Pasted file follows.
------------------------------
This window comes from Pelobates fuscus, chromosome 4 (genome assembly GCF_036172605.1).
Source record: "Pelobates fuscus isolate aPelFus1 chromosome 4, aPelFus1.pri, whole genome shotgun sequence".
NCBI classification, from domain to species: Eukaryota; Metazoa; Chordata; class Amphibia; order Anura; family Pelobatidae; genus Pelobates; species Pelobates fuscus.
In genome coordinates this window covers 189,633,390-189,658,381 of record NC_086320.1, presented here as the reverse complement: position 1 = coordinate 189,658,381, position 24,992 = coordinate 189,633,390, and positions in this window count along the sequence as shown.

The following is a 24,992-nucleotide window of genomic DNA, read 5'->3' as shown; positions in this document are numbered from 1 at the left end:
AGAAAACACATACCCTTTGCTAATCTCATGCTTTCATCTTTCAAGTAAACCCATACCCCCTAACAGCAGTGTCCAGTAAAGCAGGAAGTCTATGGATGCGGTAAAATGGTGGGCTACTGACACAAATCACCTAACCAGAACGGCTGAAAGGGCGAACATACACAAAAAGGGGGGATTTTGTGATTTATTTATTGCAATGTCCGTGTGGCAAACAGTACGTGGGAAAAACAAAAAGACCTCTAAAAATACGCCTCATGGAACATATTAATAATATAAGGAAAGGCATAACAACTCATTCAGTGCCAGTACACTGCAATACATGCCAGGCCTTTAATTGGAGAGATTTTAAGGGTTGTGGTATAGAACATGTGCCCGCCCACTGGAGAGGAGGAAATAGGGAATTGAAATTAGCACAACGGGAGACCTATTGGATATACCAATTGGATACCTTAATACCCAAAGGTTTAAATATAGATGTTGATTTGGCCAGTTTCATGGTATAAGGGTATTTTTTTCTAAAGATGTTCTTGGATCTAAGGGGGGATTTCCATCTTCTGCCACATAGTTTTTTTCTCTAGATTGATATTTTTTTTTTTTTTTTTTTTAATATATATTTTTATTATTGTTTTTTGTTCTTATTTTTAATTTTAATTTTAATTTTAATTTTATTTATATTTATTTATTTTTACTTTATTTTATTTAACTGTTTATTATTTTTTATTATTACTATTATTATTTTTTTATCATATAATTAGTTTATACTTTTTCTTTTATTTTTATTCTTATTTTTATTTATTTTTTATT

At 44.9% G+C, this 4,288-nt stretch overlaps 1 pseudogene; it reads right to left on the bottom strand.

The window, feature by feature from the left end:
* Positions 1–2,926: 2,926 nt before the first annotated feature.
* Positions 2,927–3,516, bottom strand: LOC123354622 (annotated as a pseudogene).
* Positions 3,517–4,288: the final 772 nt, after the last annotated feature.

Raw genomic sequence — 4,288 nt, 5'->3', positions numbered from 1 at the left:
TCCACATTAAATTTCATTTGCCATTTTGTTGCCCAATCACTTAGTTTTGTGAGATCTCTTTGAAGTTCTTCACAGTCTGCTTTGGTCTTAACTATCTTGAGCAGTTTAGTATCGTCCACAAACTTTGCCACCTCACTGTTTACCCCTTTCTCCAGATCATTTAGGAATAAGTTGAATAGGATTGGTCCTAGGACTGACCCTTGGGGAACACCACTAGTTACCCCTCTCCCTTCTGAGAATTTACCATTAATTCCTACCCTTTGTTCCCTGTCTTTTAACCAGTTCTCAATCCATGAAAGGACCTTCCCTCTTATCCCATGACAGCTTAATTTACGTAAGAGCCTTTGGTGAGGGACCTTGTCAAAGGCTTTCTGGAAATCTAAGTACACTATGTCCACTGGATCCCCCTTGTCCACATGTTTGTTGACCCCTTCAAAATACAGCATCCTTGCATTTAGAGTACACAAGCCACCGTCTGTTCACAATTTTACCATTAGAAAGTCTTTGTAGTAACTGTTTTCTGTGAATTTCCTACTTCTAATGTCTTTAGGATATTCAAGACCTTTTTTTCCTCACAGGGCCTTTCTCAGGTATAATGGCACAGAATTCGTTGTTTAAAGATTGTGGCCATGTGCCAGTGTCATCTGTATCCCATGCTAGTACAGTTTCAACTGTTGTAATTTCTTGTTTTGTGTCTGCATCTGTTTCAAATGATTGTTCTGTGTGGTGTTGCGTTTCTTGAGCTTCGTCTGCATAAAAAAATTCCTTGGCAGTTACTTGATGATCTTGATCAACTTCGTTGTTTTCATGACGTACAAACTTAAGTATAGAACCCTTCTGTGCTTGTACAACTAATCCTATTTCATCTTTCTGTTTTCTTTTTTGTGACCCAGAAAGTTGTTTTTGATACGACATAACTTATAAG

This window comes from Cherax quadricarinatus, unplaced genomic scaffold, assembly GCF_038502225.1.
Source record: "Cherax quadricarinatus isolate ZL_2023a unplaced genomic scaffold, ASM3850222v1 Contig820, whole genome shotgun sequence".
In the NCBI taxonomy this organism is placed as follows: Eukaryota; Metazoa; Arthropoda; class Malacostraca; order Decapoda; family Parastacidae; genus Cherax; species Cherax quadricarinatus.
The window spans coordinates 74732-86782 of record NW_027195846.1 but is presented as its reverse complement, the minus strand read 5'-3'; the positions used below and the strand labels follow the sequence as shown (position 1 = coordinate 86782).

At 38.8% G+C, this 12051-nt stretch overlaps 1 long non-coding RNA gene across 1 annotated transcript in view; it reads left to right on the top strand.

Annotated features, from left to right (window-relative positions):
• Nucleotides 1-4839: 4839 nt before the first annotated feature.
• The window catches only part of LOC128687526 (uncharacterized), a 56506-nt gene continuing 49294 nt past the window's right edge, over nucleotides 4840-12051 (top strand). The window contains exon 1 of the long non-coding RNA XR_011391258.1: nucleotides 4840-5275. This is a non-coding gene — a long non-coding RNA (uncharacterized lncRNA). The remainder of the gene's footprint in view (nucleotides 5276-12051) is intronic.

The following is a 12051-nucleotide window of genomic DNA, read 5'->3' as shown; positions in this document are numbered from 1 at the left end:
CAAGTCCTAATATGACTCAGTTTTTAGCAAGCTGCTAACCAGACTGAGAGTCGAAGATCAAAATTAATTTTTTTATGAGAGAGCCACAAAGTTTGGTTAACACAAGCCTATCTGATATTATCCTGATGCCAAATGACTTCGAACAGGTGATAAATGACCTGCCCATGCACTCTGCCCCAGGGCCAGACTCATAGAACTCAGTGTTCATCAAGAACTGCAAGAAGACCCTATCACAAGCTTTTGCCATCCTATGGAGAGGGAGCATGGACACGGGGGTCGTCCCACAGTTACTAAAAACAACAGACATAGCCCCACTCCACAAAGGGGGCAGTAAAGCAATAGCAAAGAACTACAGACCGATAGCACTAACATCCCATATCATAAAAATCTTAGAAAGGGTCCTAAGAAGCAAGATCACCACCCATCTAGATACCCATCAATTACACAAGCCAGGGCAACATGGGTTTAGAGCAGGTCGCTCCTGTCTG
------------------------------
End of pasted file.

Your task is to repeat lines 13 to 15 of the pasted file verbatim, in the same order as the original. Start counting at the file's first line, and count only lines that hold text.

TCCACATTAAATTTCATTTGCCATTTTGTTGCCCAATCACTTAGTTTTGTGAGATCTCTTTGAAGTTCTTCACAGTCTGCTTTGGTCTTAACTATCTTGAGCAGTTTAGTATCGTCCACAAACTTTGCCACCTCACTGTTTACCCCTTTCTCCAGATCATTTAGGAATAAGTTGAATAGGATTGGTCCTAGGACTGACCCTTGGGGAACACCACTAGTTACCCCTCTCCCTTCTGAGAATTTACCATTAATTCCTACCCTTTGTTCCCTGTCTTTTAACCAGTTCTCAATCCATGAAAGGACCTTCCCTCTTATCCCATGACAGCTTAATTTACGTAAGAGCCTTTGGTGAGGGACCTTGTCAAAGGCTTTCTGGAAATCTAAGTACACTATGTCCACTGGATCCCCCTTGTCCACATGTTTGTTGACCCCTTCAAAATACAGCATCCTTGCATTTAGAGTACACAAGCCACCGTCTGTTCACAATTTTACCATTAGAAAGTCTTTGTAGTAACTGTTTTCTGTGAATTTCCTACTTCTAATGTCTTTAGGATATTCAAGACCTTTTTTTCCTCACAGGGCCTTTCTCAGGTATAATGGCACAGAATTCGTTGTTTAAAGATTGTGGCCATGTGCCAGTGTCATCTGTATCCCATGCTAGTACAGTTTCAACTGTTGTAATTTCTTGTTTTGTGTCTGCATCTGTTTCAAATGATTGTTCTGTGTGGTGTTGCGTTTCTTGAGCTTCGTCTGCATAAAAAAATTCCTTGGCAGTTACTTGATGATCTTGATCAACTTCGTTGTTTTCATGACGTACAAACTTAAGTATAGAACCCTTCTGTGCTTGTACAACTAATCCTATTTCATCTTTCTGTTTTCTTTTTTGTGACCCAGAAAGTTGTTTTTGATACGACATAACTTATAAG

This window comes from Cherax quadricarinatus, unplaced genomic scaffold, assembly GCF_038502225.1.
Source record: "Cherax quadricarinatus isolate ZL_2023a unplaced genomic scaffold, ASM3850222v1 Contig820, whole genome shotgun sequence".